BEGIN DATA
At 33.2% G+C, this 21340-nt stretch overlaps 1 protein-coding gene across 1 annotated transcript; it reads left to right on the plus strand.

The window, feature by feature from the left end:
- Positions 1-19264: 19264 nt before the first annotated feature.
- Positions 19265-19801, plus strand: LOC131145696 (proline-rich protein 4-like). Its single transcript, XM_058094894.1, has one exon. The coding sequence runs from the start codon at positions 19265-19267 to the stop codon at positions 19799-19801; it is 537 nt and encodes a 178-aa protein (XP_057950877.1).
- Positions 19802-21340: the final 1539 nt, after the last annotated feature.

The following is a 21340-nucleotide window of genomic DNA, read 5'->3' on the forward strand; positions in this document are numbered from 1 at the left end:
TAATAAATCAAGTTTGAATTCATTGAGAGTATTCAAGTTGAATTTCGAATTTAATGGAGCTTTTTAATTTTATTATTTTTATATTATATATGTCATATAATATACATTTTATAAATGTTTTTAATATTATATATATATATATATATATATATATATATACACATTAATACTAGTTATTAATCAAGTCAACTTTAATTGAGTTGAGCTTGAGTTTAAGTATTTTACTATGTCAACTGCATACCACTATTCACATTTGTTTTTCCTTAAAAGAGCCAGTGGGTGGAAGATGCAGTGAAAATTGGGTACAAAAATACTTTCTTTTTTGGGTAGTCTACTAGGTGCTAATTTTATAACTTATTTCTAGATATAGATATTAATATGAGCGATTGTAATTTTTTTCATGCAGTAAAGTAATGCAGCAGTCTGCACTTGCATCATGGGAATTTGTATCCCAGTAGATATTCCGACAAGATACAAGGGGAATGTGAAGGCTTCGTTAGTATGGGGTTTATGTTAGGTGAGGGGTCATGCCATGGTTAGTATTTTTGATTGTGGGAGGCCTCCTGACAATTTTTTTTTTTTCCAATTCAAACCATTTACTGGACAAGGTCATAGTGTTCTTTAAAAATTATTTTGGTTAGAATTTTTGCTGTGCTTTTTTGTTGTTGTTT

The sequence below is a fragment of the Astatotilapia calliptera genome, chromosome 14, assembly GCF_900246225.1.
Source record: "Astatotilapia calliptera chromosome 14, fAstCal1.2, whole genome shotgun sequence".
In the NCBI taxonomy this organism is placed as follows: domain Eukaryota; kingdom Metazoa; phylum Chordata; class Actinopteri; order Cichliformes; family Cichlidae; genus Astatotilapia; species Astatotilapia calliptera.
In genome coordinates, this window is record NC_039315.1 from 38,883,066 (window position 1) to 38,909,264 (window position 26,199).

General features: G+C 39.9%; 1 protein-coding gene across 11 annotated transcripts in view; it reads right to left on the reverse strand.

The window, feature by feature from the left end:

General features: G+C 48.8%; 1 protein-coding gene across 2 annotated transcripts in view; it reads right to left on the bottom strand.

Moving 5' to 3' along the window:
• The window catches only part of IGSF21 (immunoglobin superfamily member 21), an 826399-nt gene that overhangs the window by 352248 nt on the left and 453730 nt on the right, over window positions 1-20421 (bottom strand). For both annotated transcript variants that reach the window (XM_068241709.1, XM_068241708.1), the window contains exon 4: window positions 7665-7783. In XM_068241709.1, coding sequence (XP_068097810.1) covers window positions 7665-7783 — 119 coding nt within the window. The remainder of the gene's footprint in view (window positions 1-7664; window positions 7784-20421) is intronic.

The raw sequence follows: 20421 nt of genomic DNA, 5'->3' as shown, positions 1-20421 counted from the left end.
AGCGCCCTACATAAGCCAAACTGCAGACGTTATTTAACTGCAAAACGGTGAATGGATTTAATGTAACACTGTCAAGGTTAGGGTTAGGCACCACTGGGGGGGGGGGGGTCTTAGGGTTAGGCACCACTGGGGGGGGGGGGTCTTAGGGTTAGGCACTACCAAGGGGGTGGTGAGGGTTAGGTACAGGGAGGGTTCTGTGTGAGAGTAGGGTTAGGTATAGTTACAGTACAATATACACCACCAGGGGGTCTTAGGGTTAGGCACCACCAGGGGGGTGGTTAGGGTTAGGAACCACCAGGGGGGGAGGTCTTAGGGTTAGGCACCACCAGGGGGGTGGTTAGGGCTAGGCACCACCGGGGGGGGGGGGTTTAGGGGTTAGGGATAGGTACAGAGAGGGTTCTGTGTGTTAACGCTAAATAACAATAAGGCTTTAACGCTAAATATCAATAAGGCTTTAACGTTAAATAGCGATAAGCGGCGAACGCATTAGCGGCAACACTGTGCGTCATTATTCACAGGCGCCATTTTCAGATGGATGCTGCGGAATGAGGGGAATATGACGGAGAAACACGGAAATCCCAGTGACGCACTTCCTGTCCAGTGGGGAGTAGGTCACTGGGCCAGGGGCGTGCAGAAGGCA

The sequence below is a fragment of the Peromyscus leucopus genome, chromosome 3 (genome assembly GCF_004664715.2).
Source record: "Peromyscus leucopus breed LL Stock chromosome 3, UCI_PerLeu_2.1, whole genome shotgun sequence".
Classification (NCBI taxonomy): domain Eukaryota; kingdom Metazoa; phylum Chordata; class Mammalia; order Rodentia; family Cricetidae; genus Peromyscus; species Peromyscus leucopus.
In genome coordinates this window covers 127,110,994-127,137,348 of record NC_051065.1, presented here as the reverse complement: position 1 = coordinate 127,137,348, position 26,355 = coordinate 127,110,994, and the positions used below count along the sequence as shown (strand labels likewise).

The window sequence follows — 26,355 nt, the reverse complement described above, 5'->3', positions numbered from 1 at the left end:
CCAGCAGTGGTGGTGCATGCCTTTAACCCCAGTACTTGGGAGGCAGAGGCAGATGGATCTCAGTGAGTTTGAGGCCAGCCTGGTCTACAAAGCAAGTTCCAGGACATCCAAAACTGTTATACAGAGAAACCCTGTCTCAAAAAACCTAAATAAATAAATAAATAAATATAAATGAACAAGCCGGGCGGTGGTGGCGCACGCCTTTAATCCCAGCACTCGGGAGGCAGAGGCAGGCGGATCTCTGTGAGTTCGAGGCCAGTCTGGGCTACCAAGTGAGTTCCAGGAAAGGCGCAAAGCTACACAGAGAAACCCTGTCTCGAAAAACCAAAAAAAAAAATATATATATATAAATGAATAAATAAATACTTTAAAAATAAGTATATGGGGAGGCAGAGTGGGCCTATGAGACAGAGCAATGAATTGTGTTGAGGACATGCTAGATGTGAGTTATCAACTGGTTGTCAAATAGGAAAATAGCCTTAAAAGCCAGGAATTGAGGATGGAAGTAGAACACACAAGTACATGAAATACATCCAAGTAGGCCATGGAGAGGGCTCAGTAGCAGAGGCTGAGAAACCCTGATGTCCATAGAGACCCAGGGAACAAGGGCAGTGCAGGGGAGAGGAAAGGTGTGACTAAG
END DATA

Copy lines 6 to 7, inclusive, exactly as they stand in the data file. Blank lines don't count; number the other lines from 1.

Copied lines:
The following is a 21340-nucleotide window of genomic DNA, read 5'->3' on the forward strand; positions in this document are numbered from 1 at the left end:
TAATAAATCAAGTTTGAATTCATTGAGAGTATTCAAGTTGAATTTCGAATTTAATGGAGCTTTTTAATTTTATTATTTTTATATTATATATGTCATATAATATACATTTTATAAATGTTTTTAATATTATATATATATATATATATATATATATATATACACATTAATACTAGTTATTAATCAAGTCAACTTTAATTGAGTTGAGCTTGAGTTTAAGTATTTTACTATGTCAACTGCATACCACTATTCACATTTGTTTTTCCTTAAAAGAGCCAGTGGGTGGAAGATGCAGTGAAAATTGGGTACAAAAATACTTTCTTTTTTGGGTAGTCTACTAGGTGCTAATTTTATAACTTATTTCTAGATATAGATATTAATATGAGCGATTGTAATTTTTTTCATGCAGTAAAGTAATGCAGCAGTCTGCACTTGCATCATGGGAATTTGTATCCCAGTAGATATTCCGACAAGATACAAGGGGAATGTGAAGGCTTCGTTAGTATGGGGTTTATGTTAGGTGAGGGGTCATGCCATGGTTAGTATTTTTGATTGTGGGAGGCCTCCTGACAATTTTTTTTTTTTCCAATTCAAACCATTTACTGGACAAGGTCATAGTGTTCTTTAAAAATTATTTTGGTTAGAATTTTTGCTGTGCTTTTTTGTTGTTGTTT